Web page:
# Ramanujan? A famous Indian Mathematician of the early 20th century, and who have seen Infinity?

Posted May 16, 2022

on:# Ramanujan’s Nested Radical Problem.

**Note**: I have watched the movie on Ramanujan.

Ujjwal Singh

Aug 29, 2021

In 1911, the Indian mathematical genius Srinivasa Ramanujan posed the above problem in the Journal of the Indian Mathematical Society.

After waiting in vain for a few months, he himself provided a solution to the same journal

In this article, we go over Ramanujan’s solution (taking note of its spell-binding simplicity) along with **exploring a calculus-based approach** for the problem.

## Disclaimer

But first, let us state us state a few important things explicitly.

- We will work on
**the assumption that the sequence given above converges**. Strictly speaking, we should first prove the convergence of the sequence, and then go about finding its limit. However, for the sake of simplicity, we’d take the sequence’s convergence for granted, and just focus on finding the limit. - The solution presented below is not the exact one provided by Ramanujan in the journal. Rather, it’s a simplified version, the intention being to capture the gist of Ramanujan’s solution.

## Ramanujan’s Solution

Note that for **any non-negative real number x**, we have —

Now, *(x + 2)* can again be written as *((x + 1) + 1)*, to get —

Carrying on with the process and writing *(x + 3)* as *((x + 2) + 1)*, we get —

The pattern is pretty visible by now. It’s clear that if we carry on this process infinitely, we’d land at —

Now comes the magic! Plugging in *x = 2*, we get —

The solution to our problem turns out to be just ** 3 **!

It’s hard not to wonder at the remarkable stroke of genius at the heart of this solution. Who would have thought that

representing a number as the square root of its squarecould lead to such a beautiful identity?

Also, the above serves as an excellent example of a broader category of problems — wherein the problem posed is a particular case of more general identity.

In such cases, we discover the general identity first and then plug in suitable values to get the desired result.

For example, we can now easily say that —

So, that was Ramanujan’s solution to the problem. Next, we move on to explore a calculus-based approach for the same!

## A Calculus-Based Solution

**Another disclaimer**: We assume the existence of a *differentiable real-valued function f*,* *defined implicitly as* *—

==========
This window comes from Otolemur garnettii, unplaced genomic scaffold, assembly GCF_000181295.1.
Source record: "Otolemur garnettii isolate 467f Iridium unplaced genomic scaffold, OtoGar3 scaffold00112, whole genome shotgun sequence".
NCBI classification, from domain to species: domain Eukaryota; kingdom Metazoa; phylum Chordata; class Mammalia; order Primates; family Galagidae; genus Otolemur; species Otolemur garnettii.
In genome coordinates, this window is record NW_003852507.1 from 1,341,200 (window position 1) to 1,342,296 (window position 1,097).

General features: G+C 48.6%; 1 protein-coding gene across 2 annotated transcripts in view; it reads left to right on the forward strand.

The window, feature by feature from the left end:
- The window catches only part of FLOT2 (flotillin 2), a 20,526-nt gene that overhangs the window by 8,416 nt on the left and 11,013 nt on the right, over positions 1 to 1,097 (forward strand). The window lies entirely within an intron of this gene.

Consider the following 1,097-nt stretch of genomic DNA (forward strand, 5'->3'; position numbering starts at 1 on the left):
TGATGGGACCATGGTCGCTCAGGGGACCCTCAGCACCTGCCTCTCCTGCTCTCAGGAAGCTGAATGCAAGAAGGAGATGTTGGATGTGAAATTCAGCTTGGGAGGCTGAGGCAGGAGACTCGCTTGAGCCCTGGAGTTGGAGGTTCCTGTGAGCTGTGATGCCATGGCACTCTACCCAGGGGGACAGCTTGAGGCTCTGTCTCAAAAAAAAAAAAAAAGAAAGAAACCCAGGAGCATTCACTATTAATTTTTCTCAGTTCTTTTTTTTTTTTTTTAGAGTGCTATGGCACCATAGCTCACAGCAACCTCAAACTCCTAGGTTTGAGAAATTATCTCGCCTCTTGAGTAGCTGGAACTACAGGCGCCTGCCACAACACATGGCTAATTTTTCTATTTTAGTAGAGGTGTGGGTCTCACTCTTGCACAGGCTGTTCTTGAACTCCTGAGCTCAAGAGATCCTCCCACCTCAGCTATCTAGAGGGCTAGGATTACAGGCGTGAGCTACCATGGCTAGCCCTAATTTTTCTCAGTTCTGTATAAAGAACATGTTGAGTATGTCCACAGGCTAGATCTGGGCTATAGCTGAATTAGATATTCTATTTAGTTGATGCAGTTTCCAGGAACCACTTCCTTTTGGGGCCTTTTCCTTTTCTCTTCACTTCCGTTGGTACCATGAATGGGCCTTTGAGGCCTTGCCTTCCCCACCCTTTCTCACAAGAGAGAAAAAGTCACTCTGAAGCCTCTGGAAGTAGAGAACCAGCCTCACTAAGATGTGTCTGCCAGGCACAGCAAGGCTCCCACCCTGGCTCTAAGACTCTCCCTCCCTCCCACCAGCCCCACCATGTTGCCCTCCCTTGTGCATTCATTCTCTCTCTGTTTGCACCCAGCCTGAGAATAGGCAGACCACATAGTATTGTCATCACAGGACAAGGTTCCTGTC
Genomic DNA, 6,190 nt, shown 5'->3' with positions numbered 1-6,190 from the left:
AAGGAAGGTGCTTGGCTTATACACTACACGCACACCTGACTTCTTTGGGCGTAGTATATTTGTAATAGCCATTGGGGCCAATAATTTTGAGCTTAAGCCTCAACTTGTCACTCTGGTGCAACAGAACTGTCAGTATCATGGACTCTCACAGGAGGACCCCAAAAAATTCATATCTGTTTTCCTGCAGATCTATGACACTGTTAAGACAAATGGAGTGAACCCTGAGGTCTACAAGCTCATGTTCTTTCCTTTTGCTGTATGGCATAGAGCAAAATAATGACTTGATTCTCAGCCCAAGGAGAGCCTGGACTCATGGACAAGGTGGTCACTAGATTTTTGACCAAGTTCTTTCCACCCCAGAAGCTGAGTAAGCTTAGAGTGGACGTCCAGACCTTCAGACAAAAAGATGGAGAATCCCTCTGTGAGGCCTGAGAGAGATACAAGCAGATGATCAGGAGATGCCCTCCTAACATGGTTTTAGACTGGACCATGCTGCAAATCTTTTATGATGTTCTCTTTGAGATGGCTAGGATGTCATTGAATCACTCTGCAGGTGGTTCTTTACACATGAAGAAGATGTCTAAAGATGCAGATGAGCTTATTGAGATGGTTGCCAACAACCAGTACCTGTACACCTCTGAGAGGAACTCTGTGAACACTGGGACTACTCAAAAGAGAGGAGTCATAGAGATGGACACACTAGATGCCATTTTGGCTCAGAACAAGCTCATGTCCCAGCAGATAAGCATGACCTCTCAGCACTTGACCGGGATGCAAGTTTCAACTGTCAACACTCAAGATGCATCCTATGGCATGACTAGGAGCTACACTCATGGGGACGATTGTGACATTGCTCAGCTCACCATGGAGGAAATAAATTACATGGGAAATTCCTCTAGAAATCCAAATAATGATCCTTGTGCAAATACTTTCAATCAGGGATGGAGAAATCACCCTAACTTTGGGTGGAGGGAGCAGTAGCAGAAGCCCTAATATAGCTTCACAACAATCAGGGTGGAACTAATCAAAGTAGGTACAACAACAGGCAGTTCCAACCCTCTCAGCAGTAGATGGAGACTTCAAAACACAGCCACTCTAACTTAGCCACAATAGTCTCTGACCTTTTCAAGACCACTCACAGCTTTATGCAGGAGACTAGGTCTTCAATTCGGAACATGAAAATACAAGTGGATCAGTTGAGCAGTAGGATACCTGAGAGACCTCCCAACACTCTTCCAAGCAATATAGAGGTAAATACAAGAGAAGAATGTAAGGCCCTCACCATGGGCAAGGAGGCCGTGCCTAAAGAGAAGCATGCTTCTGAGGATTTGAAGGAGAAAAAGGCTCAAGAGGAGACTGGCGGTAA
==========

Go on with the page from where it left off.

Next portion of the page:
Again, we have forsaken some mathematical rigor here, by *assuming* that such a function exists without actually proving the same. Now, our goal is — provided such a function exists, can we exploit it to solve our original problem?

Note that —

Carrying on, we arrive at —

As would be clearly visible by now, the solution to our problem is — *f(2)*! That is because,

Of course, the above is what inspired our function definition in the first place! Now, let’s try finding out the value of *f(2)*.

Again,

Now, let’s see what the derivative of *f(x)* tells us!

Again, setting *x = 0* in [3], we get —

We’re almost there! Getting back to the original equation —

There we have it! The value of *f(2)*, and thereby the answer to our problem, is **3**!

## Concluding Remarks

To add some historical context, Ramanujan published this problem in 1911, while trying to establish himself within the national mathematical community.

A couple of years later, he’d get in contact with G.H. Hardy, move to Cambridge, and over the next five (during WW1) years the duo would go on to form one of the most productive mathematical partnerships ever.

Of course, Ramanujan is a name that needs no special introduction. His life and achievements have already been thoroughly documented. This article (as well as the problem posed by Ramanujan in the Journal of the Indian Mathematical Society) is merely a teaser from one of his favorite domains — nested radicals and continued fractions.

As was typical of him, Ramanujan possessed an all-absorbing **interest in particular fields of mathematics**, while remaining completely oblivious to the rest.

Who could have better understood this than Hardy himself! We end this article with a brilliant quote from him which aptly sums up Ramanujan—

The limitations of his knowledge were as startling as its profundity. Here was a man who could work out modular equations and theorems… to orders unheard of, whose mastery of continued fractions was… beyond that of any mathematician in the world;

And yet he had never heard of a doubly periodic function or of Cauchy’s theorem, and had indeed but the vaguest idea of what a

function of a complex variable was…— G.H. Hardy

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